NEW YORK, NY.- Scaramouche
presents the first New York solo show of Arlen Austin. Known for his performative installations as well as collaborative projects, Manicures for the Insurrectional Surge explores valences of insurrection within twentieth century art and contemporary social unrest. In Austin's work, insurrection is posited as the provision and sustenance of modes of being which are fostered and sustained through communization; specifically, the subjects and collectivities produced by those communes dedicated to manicures and leftist daycare.
Insurrectionary daycare must be established against the precipitous slide into the reign of police violence of our nominal democracy. Walter Benjamin's description of police violence remains among the most redolent and prescient: a "spectral mixture" of the violence that establishes law and the violence that perpetuates the law. A year in New York seeing kids slammed to the pavement by police during mass acts of civil disobedience, has taught it's self perpetuating sustainability to many with little or no prior experience. Benjamin remarks that the terror of police violence is greater in the democracies than under systems of sovereignty because it attaches to no coherent driving will, becoming an, "all-pervasive ghostly presence in the lives of the state." How much more diffuse, potent and terrifying is this violence as it is unmoored from the state and the police become subcontractors for the state-corporate nexus of globalized capitalism?
In opposition to the police violence bred by the wedding of unbridled capitalism and nominal democracy, we must establish sites of resilience where life is invested in new meanings and given new polish. Bemoaning the failure of the left is a tired task, however, we can acknowledge that the left in this country has largely forfeited the practice of communism to social conservatives. As the social safety net crumbles, churches increasingly provide daycare, elder care, counseling and food support. Gun clubs, cookie swaps and church socials reign as preeminent relational platforms-sites for the propagation of subjectivities of care which exceed the market system. Alternately, the left has erected barriers to entry in all its primary social realms which stand outside the drive of economic maximization and sovereign individualism: years of unpaid internship labor and escalating costs of higher education bar entry to the arts, humanities and social services. The left is quickly and effectively purging itself of the working class. There will be no left social movement without a culture of communism-a flourishing of available subject positions engaged in mutual caring. There will be no revolution without the giving and removal of manicures and the proliferation of new left daycare; whoever controls story-time, nap-time, playtime and polish controls political possibility.
The series Manicure the Police and The Red Dawn Comes are relational manicure platforms where subjects apply and remove acrylic nails and polish to themselves, each other and effigies of the state-finance capital-police nexus. The Amorous Contestations Of The Precarious Workers Will Be The Weapon Of Victory proposes a game in which subjects create insignia for their identifications as waged and unwaged workers. These insignia are placed in amorous conflict with each other, building the confidence, self-esteem and negotiating skills necessary for a lifetime of solidarity strikes. Sketches for the World-Historical Sock Puppet Labor Drama helps build critical thinking skills by communally drafting sock puppet plays that explore conflicts in contending strains of leftist theory. Galleries that implement the left daycare program will commission their own team of artists to create visualizations for these scripts. Build Bearicades provides a safe, nurturing space for the little Marxist geographer in all of us.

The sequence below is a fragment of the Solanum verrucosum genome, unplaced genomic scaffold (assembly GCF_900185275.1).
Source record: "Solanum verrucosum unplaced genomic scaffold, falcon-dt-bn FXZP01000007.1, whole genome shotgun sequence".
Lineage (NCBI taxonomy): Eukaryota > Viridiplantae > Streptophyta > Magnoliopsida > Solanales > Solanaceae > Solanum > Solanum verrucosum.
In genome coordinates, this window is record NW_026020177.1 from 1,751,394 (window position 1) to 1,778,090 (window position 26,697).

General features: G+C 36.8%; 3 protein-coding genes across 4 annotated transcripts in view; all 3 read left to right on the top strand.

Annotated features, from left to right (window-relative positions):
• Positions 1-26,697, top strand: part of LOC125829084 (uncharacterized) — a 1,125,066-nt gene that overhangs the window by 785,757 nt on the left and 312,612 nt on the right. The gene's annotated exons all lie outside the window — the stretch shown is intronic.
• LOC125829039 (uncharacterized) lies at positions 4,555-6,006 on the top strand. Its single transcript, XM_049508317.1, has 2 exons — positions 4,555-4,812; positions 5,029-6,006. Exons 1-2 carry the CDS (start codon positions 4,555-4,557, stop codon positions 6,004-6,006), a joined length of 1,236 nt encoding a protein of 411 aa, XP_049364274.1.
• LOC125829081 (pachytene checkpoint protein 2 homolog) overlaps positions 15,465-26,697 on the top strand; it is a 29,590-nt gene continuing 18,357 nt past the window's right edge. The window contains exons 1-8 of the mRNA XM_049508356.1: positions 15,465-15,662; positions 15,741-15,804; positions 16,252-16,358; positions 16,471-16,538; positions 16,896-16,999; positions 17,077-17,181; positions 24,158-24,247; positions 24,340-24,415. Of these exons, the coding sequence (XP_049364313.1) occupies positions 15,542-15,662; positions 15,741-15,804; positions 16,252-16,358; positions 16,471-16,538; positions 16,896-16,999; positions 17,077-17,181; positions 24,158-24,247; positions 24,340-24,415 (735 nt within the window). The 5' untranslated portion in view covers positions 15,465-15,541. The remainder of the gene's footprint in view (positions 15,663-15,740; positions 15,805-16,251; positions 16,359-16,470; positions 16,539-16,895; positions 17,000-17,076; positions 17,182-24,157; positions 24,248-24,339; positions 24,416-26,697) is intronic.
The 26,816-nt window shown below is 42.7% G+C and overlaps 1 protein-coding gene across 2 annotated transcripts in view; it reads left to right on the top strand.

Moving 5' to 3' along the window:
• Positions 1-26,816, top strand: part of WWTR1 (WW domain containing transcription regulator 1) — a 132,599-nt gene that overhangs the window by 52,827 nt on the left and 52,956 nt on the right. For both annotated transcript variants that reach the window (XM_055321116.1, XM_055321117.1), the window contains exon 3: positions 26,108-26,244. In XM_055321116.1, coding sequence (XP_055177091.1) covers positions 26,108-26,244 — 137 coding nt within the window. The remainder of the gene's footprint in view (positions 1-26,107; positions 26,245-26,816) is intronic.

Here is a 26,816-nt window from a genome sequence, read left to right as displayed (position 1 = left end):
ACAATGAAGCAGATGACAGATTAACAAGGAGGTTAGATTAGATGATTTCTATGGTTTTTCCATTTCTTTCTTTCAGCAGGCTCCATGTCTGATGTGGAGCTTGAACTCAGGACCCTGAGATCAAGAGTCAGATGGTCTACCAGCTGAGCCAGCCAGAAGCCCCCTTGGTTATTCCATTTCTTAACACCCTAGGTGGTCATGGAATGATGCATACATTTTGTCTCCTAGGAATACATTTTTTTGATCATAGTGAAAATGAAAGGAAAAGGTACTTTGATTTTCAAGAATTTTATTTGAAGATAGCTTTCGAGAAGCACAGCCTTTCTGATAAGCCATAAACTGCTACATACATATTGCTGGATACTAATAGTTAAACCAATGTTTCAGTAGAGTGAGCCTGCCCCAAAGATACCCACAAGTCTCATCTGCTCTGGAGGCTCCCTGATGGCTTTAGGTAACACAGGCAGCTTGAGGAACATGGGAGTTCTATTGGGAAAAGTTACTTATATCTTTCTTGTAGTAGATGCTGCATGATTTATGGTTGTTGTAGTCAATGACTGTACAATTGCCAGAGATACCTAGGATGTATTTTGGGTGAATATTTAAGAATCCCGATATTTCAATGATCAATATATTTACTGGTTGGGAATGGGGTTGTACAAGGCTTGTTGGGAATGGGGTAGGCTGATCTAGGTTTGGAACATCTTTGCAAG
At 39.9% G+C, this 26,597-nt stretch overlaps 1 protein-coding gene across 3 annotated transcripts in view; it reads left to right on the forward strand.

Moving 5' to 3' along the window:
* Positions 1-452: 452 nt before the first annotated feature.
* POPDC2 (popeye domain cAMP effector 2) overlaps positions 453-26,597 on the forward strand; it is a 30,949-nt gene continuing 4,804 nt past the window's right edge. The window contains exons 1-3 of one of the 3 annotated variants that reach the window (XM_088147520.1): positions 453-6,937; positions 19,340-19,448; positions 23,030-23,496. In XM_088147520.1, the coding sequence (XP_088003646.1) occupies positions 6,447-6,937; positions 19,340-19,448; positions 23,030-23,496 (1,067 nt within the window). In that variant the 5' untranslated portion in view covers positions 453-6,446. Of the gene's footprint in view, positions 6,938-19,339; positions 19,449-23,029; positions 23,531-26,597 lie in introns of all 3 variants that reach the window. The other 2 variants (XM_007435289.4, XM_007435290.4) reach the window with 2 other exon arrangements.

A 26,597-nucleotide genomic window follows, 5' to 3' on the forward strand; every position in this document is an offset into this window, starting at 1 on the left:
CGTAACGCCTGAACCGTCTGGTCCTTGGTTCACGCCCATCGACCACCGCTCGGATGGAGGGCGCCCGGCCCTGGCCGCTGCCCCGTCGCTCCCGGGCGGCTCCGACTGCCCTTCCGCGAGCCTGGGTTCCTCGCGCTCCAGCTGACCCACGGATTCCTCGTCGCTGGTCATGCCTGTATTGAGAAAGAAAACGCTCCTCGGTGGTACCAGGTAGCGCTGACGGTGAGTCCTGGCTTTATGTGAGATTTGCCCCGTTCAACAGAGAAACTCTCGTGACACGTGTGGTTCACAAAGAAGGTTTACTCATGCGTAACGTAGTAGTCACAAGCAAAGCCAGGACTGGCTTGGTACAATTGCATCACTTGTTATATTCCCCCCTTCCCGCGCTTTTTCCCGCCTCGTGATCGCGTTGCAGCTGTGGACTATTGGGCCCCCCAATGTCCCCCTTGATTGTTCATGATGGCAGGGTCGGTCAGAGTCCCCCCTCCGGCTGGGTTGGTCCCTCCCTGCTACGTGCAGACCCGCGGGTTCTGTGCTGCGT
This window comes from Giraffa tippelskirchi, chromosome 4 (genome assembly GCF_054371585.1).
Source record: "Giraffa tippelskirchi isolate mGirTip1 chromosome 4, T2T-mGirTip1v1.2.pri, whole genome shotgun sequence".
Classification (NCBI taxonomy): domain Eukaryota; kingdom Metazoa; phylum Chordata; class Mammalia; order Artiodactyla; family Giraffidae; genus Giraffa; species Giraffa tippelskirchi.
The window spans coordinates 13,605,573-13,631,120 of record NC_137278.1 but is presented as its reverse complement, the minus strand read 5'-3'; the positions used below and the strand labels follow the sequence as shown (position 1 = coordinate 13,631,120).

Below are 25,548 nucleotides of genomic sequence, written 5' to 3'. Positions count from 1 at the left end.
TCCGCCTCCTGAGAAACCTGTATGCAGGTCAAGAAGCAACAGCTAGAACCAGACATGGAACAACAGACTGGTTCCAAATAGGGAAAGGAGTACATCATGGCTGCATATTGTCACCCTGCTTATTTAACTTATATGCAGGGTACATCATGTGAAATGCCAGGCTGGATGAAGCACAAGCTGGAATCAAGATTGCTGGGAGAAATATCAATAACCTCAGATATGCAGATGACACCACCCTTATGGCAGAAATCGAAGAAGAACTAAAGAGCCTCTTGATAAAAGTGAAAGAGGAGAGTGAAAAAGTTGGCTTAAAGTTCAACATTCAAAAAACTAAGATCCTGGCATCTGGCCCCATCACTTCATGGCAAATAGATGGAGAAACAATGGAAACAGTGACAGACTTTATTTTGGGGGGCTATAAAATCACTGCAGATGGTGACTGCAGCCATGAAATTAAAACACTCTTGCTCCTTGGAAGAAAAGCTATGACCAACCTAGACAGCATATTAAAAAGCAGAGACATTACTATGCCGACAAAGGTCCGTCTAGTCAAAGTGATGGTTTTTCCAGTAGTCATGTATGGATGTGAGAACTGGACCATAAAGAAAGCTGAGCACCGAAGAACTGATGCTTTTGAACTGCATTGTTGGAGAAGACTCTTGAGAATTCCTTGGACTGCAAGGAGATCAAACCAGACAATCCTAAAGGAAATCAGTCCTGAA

The gradual withering of the gallery system and its replacement by a network of communes offering manicure contestation, left daycare and fabulous opening parties is only the first step in the coming insurrection. Rigorous outreach must be conducted to police benevolent associations where anyone struggling with childcare and those in need of story-time will be recruited. This manicuring of the police is essential to any revolutionary practice that aims to counter the degradation of violence with insurrection.
Arlen Austin (1981, Maine) received his MFA from Columbia University in 2008. He was a founding member of the Die Störung Collective, and is the author of the Hanns Eisler Nail Salon (H.E.N.S.) – a gallery, nail salon and worker center amalgam with Jason Boughton. As Fabrications Director and Ingenue for H.E.N.S., Austin has produced culture for the Hessel Museum, Bard Center for Curatorial Studies, Ludlow 38, Exit Art, and Scaramouche amongst others. He is the recipient of a Public Art Fund development grant and has precariously labored at Columbia University, Pratt Institute and Bard College. Austin and his collective work have recently been reviewed in The New York Times and Artforum.com, and are featured in this September's issue of Modern Painters.